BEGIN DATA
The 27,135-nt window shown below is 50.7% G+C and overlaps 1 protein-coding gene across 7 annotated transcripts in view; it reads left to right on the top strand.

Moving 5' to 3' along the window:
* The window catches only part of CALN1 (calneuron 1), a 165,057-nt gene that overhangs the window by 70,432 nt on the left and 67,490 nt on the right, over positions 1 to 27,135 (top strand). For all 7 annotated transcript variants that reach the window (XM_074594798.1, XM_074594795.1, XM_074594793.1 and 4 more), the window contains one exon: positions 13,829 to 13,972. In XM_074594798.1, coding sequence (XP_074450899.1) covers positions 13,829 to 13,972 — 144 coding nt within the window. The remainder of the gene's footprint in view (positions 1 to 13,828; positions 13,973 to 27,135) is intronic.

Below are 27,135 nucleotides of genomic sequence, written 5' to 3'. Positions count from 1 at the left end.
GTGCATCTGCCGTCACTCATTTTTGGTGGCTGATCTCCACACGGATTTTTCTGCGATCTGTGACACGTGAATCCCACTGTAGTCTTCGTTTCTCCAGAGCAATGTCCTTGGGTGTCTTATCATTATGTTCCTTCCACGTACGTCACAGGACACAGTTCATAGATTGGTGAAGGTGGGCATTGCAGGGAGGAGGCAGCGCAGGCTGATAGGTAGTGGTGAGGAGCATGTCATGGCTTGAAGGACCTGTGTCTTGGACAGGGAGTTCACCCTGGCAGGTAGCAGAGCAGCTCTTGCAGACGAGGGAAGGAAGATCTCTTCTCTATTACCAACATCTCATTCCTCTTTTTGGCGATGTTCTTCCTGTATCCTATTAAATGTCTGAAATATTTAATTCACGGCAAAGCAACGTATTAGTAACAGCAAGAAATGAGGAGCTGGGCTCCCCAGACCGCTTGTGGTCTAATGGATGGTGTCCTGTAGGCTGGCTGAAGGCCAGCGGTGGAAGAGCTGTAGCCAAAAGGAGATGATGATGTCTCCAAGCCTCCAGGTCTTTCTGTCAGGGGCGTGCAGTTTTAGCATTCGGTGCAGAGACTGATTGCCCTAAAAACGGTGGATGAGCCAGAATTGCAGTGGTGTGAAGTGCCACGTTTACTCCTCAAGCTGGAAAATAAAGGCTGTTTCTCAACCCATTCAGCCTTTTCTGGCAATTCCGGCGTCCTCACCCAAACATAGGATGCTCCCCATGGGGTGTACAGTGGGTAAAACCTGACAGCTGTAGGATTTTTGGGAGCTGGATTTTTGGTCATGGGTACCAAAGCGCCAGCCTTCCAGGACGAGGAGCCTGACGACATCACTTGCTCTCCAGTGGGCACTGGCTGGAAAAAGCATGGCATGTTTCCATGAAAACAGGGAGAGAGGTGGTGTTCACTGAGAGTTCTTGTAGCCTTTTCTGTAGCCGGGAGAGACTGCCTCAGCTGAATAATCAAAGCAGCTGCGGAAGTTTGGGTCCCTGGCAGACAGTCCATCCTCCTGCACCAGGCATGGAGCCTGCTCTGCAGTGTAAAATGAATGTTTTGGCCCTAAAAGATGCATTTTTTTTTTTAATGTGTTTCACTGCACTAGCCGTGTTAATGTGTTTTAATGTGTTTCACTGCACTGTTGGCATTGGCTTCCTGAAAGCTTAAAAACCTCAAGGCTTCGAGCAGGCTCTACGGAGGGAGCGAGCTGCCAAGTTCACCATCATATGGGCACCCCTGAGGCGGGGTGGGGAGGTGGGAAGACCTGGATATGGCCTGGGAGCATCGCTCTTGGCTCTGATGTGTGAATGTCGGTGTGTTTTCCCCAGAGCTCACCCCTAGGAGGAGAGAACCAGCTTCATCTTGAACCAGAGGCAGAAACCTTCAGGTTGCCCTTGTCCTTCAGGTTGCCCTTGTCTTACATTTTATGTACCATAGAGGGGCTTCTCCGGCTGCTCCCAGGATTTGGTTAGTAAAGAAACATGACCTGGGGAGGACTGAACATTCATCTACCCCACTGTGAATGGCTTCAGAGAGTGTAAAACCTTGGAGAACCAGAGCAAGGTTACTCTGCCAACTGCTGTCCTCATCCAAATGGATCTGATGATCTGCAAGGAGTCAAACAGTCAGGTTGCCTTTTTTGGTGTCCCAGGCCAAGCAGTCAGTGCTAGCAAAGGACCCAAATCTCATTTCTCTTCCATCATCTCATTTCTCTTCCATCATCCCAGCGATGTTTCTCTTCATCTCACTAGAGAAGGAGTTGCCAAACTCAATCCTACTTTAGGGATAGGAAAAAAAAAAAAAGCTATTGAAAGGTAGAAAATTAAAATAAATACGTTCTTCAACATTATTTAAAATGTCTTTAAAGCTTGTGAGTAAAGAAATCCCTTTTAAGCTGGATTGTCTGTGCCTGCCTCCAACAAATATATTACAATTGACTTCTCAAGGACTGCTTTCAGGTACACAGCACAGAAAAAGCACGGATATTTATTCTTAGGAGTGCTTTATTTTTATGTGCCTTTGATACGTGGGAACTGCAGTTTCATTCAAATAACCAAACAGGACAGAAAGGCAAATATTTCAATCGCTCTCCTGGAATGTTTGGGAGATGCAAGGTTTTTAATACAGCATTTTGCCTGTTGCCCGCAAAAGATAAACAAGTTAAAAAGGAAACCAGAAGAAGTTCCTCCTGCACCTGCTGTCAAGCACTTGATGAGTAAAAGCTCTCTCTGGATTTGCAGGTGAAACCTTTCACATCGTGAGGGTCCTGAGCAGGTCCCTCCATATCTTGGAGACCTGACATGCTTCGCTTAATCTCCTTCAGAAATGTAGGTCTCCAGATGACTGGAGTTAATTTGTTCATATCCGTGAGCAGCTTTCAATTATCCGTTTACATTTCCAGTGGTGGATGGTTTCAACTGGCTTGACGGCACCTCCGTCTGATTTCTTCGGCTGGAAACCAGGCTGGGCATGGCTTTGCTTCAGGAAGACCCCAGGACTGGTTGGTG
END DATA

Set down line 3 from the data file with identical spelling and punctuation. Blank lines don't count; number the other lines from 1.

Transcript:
* The window catches only part of CALN1 (calneuron 1), a 165,057-nt gene that overhangs the window by 70,432 nt on the left and 67,490 nt on the right, over positions 1 to 27,135 (top strand). For all 7 annotated transcript variants that reach the window (XM_074594798.1, XM_074594795.1, XM_074594793.1 and 4 more), the window contains one exon: positions 13,829 to 13,972. In XM_074594798.1, coding sequence (XP_074450899.1) covers positions 13,829 to 13,972 — 144 coding nt within the window. The remainder of the gene's footprint in view (positions 1 to 13,828; positions 13,973 to 27,135) is intronic.